After the presentation had concluded, the floor was opened up for questions and discussions. These were a few points and observations that arose:

  • It is common for students to be more preoccupied with simply producing and finishing the work, and not metacognitively analyzing their learning process.
  • Faculty collaboration is crucial; the process can provide valuable insight into their students’ academic progress and performances.
  • It is important to develop a ‘writing habit’ in students.
  • Students enjoy and benefit from working in a distraction free space.
  • Further links must be established between librarians and professors and collaboration opportunities should be explored.
  • It would be beneficial for students to be explicitly aware of the writing objectives required of them in each discipline.

To listen to the podcast from the session, click here

To view Dr. Marlow’s handouts from the session, click on these links – DEW midterm project & Citation Trail library worksheet

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Flipping Again

In our last post, Jenn and I provided reflections on our experiment with flipped library instruction.  In this post, I wanted to provide some additional context for library instruction, as it’s been my experience that many faculty are not quite sure what this entails.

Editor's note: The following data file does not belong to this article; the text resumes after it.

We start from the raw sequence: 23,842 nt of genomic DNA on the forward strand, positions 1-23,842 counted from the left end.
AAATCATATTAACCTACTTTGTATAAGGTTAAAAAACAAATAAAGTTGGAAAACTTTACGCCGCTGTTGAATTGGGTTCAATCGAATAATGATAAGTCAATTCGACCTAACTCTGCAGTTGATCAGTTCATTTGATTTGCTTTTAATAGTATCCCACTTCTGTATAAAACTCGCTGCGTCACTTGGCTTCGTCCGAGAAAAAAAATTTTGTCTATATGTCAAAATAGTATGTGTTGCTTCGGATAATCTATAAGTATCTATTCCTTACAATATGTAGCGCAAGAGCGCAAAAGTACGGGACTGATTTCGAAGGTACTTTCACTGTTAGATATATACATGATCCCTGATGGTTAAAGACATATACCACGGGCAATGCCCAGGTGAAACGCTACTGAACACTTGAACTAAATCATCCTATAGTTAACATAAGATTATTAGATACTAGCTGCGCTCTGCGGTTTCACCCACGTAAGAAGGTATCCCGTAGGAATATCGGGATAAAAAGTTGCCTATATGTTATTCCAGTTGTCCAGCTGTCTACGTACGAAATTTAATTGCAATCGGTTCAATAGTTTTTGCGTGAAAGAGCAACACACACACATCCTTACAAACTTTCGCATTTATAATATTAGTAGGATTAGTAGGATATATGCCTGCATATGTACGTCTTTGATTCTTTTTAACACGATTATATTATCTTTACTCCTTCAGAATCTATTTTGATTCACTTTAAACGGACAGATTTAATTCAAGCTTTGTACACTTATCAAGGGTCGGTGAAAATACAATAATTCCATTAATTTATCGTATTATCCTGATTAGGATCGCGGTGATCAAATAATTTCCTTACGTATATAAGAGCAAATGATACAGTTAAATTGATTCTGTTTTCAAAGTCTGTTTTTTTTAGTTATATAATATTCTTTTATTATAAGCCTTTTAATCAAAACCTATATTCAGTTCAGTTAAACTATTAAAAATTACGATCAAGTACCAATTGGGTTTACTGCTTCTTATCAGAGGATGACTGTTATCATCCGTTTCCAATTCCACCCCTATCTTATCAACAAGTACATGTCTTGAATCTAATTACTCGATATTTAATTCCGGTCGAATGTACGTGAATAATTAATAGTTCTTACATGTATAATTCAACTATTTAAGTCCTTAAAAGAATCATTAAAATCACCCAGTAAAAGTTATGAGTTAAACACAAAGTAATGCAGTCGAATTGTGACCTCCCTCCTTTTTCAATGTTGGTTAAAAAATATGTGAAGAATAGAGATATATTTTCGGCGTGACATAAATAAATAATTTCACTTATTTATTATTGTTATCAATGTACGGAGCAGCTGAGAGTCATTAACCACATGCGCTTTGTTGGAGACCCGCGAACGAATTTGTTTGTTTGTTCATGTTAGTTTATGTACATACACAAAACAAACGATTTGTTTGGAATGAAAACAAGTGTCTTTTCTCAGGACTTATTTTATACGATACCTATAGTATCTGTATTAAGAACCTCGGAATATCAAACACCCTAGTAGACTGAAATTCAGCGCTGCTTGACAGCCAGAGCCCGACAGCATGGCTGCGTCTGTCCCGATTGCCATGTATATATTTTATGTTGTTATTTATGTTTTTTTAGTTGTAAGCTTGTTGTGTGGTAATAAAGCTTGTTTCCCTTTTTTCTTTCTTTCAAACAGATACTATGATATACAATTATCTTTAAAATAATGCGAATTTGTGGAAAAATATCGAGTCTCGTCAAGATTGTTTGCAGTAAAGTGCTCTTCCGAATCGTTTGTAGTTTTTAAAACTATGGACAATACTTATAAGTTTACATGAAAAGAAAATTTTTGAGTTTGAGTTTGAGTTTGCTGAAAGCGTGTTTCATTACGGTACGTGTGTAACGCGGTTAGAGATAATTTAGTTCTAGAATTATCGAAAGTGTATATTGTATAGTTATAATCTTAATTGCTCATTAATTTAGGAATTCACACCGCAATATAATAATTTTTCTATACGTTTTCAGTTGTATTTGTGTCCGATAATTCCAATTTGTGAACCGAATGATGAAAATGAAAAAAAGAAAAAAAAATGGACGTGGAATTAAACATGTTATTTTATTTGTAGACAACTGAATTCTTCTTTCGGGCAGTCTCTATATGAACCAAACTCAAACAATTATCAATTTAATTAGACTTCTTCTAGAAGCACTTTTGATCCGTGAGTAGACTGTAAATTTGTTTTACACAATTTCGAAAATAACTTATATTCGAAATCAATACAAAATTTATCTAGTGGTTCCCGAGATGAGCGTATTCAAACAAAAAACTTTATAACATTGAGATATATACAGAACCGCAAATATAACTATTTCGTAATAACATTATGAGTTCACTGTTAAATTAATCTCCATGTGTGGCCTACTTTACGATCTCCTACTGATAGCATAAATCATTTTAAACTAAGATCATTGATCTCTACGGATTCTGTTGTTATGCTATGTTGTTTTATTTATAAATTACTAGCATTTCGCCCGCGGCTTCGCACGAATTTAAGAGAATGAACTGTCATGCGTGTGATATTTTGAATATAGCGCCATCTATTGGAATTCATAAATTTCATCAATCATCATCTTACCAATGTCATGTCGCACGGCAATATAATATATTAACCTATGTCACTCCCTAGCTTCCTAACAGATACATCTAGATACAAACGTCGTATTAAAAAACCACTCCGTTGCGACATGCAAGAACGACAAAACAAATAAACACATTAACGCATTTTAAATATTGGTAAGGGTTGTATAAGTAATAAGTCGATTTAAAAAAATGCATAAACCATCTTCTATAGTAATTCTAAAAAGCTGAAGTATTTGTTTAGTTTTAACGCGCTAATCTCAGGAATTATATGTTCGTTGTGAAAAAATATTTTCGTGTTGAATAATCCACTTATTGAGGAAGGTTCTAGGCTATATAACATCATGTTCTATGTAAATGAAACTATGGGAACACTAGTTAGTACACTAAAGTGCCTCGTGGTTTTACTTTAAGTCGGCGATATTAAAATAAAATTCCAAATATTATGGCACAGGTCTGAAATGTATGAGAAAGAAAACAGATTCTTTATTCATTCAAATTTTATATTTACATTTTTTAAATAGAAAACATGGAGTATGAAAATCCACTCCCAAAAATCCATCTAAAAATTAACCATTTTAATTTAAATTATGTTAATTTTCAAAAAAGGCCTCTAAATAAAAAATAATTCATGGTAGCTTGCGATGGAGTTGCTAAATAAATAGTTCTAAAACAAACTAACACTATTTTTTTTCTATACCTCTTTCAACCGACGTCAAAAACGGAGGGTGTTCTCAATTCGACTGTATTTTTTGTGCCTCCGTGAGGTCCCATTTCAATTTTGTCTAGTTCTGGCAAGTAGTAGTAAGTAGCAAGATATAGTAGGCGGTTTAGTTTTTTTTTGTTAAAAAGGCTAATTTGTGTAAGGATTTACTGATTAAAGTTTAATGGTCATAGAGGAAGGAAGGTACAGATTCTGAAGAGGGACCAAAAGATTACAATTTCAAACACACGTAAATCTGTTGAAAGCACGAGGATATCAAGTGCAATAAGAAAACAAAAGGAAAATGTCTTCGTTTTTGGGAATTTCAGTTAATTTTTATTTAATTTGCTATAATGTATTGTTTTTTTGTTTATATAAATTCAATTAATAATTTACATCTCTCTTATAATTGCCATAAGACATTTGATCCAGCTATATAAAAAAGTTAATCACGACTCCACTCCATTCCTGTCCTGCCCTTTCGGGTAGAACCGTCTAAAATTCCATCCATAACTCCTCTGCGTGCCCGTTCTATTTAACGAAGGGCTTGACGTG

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One-shot instruction: not always the best medicine.

The goal of library instruction is to build a range of competencies in students, often referred to as information literacy, which will give them a framework for engaging in college-level research. The opportunities for this type of instruction are presented in a less than systematic fashion — often delivered in response to classroom faculty who have research-based assignments.  Much to the dismay of many librarians, the reality is that we often engage in “one-shot instruction,” which — just as it sounds — happens once without much opportunity for follow up or assessment.

However, the range of new pedagogical strategies in the classroom presents new opportunities for rethinking library instruction.  Indeed both Jenn and I came enthusiastically to the idea that flipping library instruction could have some significant benefits.  The absence of a teaching lab in the library limits our ability (or conversely — challenges our creativity) to engage students in active learning.  I was excited to be able to be in the writing lab in Albertus, helping students as they worked through their assignment, which the assigned videos had modeled .  While this flipped instruction still can be seen as one-shot instruction, the fact that the videos serve as both pre-class assignments and as semester-long learning assets means that the normal limitations of a typical one-shot class are able to be overcome.

While there is a large body of research on the flipped classroom, there is yet to be a lot published that focuses on flipped library instruction.  The article referenced below provides a good overview, teasing out the benefits and challenges inherent in this relatively new form of library instruction.  Among the challenges many librarians would face:

  • Logistics.  It is difficult to plan for out-of-the-classroom work for a class that you have not yet met.   Fortunately, the goals of Jenn and I as Provisions’ fellows dovetailed nicely and helped eliminate the usual logistical issues; but on more normal one-shot requests, this issue would be one that could be particularly challenging.